Holland’s second place finish meant their opponents in the Quarter-Finals would be Sweden. The Czechs would meet Denmark, Portugal would meet England, and defending European Champions France would meet Greece. Holland and Sweden played to a scoreless, and dull, draw which meant one thing; a penalty shootout would have to decide this. Holland had yet to win a penalty shootout and had exited four of their last five tournaments through a shootout.


Fortunately, the Oranje finally ended their penalty jinx with a 5-4 penalty shootout win. Cocu was the fourth penalty taker and the only one to miss for Holland. Zlatan Ibrahimovic missed his shot for Sweden and after Olof Mellberg missed the sixth shot, Robben stepped up and scored the decisive winner. That was one long overdue celebration as Holland finally got that monkey off their back and released a huge sigh of relief. Finally, they had won a penalty shootout. Once again, the Oranje were back in the Semi-Finals of a major tournament and their opponents would be the hosts, Portugal.


The Heartbreak:

Holland v Portugal was perhaps the most forgettable performance by the Oranje at this stage of a tournament. It was not a classic by any means. A young Cristiano Ronaldo gave Portugal the lead in the 26th minute when he was left unmarked to head in Deco’s corner kick for the opening goal. Holland almost struck back immediately when a minute later, Overmars struck a volley narrowly over the crossbar from a tight angle inside the box. That was the only chance Holland would see in that half as Portugal caused two big scares with van der Saar making an amazing stop to deny Pauleta from close range in the 35th minute and a few minutes later, Luis Figo’s effort struck the post.

Advocaat took off Overmars for Makaay at the start of the second half. However, Portugal came close to scoring a second in the 54th minute, when Pauleta was one-on-one with van der Sar at the edge of the box. Fortunately the veteran goalkeeper stopped Pauleta’s effort with his legs. Advocaat made his second substitution by taking off Bouma and bringing in van der Vaart in the 56th minute.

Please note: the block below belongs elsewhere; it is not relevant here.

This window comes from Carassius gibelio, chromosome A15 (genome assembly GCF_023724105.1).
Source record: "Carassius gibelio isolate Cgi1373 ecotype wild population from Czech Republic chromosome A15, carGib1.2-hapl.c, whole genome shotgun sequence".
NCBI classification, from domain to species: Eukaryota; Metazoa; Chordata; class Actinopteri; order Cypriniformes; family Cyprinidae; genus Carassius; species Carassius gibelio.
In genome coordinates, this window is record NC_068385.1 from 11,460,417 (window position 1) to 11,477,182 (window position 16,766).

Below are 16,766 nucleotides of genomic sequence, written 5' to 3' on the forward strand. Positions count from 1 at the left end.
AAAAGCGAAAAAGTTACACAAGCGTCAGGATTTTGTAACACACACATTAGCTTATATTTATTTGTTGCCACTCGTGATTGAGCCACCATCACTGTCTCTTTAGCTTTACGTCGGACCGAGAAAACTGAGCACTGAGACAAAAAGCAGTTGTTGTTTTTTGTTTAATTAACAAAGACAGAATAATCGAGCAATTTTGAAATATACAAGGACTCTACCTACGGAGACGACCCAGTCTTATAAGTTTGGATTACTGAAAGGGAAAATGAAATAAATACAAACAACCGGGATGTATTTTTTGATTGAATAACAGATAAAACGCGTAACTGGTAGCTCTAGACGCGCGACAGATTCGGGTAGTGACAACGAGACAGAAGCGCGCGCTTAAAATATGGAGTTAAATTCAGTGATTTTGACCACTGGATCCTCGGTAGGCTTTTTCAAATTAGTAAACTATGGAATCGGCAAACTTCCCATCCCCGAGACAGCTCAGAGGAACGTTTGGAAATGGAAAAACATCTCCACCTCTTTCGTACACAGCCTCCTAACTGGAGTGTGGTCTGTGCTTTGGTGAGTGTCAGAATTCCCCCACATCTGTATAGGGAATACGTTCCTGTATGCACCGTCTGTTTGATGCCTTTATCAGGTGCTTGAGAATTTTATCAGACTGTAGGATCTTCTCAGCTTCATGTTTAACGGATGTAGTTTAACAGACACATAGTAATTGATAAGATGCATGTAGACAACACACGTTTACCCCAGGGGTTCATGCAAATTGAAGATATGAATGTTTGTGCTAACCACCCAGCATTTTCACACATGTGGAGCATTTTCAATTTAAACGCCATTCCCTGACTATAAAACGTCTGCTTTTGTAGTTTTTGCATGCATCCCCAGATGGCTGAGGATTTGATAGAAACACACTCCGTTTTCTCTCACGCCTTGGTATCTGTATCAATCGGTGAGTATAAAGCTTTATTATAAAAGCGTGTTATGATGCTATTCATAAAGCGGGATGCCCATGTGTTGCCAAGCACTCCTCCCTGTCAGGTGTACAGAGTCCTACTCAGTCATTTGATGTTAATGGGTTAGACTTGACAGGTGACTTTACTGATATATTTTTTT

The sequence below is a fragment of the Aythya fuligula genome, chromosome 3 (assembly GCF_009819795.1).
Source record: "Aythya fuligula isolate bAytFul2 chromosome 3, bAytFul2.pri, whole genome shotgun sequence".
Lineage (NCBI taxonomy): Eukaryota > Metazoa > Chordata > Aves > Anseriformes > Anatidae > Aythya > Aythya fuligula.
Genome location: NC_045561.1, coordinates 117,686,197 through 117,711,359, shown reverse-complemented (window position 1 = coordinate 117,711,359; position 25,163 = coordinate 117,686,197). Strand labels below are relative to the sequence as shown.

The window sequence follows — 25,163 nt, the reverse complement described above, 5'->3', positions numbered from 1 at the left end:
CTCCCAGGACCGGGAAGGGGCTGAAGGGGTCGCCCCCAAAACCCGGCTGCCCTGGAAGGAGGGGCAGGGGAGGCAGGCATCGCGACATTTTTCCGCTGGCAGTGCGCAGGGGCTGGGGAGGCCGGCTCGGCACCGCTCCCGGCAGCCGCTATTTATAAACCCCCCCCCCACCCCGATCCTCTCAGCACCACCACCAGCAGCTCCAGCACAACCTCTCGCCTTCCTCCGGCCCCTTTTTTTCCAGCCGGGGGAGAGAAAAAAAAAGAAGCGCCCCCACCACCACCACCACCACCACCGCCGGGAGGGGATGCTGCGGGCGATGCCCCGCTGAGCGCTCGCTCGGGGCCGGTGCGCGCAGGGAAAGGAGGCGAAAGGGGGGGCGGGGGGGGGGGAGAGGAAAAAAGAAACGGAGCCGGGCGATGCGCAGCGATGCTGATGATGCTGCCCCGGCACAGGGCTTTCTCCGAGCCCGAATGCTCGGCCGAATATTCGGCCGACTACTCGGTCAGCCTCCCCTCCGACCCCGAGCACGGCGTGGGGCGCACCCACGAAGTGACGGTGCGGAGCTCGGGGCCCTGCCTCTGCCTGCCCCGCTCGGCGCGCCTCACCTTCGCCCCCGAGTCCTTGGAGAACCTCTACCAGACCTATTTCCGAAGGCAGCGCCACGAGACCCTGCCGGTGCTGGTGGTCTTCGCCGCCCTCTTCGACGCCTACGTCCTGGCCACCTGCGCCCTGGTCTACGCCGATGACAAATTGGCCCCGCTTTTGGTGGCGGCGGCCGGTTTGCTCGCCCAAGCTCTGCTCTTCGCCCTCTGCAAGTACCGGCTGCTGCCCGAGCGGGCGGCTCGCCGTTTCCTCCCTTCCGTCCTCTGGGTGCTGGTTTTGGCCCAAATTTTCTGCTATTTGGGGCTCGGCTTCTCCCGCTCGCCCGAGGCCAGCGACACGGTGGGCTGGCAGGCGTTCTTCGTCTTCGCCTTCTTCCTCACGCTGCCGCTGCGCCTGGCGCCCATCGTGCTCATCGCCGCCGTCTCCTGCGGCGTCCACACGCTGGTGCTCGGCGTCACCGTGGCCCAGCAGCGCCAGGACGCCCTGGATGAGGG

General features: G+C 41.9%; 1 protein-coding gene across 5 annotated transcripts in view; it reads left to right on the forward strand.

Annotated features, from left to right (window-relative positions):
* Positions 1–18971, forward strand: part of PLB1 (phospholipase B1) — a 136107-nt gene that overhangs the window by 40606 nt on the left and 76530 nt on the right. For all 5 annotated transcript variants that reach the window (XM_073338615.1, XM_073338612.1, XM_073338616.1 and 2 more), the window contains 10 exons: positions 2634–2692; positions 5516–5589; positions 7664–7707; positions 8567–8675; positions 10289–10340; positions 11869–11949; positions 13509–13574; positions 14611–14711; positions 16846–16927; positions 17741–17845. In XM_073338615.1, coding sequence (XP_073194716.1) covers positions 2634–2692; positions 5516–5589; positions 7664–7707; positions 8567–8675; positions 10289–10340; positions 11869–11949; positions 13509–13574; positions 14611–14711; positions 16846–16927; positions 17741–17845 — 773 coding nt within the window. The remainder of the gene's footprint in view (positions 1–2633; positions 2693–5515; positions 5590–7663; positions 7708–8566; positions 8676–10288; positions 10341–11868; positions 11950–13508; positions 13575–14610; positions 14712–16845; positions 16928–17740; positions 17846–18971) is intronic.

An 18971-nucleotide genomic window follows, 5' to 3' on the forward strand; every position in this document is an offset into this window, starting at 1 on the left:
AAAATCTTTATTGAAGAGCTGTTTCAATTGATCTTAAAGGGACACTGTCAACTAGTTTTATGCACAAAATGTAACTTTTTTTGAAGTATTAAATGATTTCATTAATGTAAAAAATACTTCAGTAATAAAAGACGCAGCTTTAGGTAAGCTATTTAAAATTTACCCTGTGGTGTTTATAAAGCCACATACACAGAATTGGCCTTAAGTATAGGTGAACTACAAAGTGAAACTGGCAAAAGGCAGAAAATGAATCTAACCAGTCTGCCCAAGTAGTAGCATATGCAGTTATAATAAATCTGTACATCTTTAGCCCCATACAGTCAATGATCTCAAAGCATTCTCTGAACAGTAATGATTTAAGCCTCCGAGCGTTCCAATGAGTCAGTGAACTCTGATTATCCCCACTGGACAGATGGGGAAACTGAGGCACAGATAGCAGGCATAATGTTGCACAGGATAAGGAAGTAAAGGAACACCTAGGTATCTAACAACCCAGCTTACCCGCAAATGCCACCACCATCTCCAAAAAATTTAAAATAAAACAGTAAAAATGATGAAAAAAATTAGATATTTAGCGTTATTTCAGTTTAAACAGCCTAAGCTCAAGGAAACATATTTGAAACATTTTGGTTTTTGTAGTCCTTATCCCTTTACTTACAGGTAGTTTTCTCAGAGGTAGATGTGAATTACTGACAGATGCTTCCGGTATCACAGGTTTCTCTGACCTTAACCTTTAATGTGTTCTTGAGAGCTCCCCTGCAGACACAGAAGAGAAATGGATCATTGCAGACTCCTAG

Sadly, any hopes of Holland getting back into the game were dashed after Maniche scored an amazing thunderous goal in the 58th minute to double Portugal’s lead. A Jorge Andrade own goal in the 63rd minute, when he flicked van Bronckhorst’s cross over his goalkeeper Ricardo, restored some hope. Holland’s final substitution was van Hooijdonk for Robben in the 81st minute. Holland’s other best chance of the half was a free kick whipped in by Seedorf that fell to the far post of Ricardo’s goal but sadly van Nistelrooy tripped over his own feet and failed to react in time to volley the ball on target.

The final whistle blew and Holland came up short yet again in a Semi-Finals. It was a dreadful performance with only five shots on goal and only one on target. Portugal did a superb job in stifling the Oranje but the Oranje also came out flat and lacked any sort of creativity. Overall, this team provided us with more frustration than joy during Euro 2004. The few positives was that some of the younger players gave us hope for a bright future for the Oranje, and that the penalty jinx had finally come to an end.

The Aftermath:

Greece surprised the world when they eliminated France and then the favored Czechs to reach the final before pulling off one last surprise by defeating Portugal in the Final. This tournament was the end for some of the Oranje legends. Although Kluivert was called up, he never got to play for Holland in this tournament and would not feature for Holland again at major tournament. His Oranje career ended with him by being the all-time Dutch scorer with 40 goals until that record would be surpassed in 2013 by Robin van Persie.

Overmars would retire from football altogether after this tournament, with a brief return in 2008 to play for Go Ahead Eagles for one season. Meanwhile, most of the old guard, excluding Cocu, van Bronckhorst and van der Sar, would not represent the Oranje in the World Cup two years later. Reiziger, Stam, Davids, de Boer, Seedorf, Zenden, Bosvelt, Makaay, and van Hooijdonk had played their final Oranje tournament. Young star van der Meyde would not represent the Oranje in another tournament, unlike his Ajax alums Sneijder and van der Vaart.

Fortunately, Dick Advocaat was not going to manage the Oranje in their World Cup qualifiers. That responsibility fell upon Oranje legend, Marco van Basten. There was hope that he could guide the Oranje to success while possessing the dangerous scorer in van Nistelrooy along with the revelation of the tournament, Robben, and the rising stars Sneijder and van der Vaart.

Ibrahim Ayyub (24 Posts)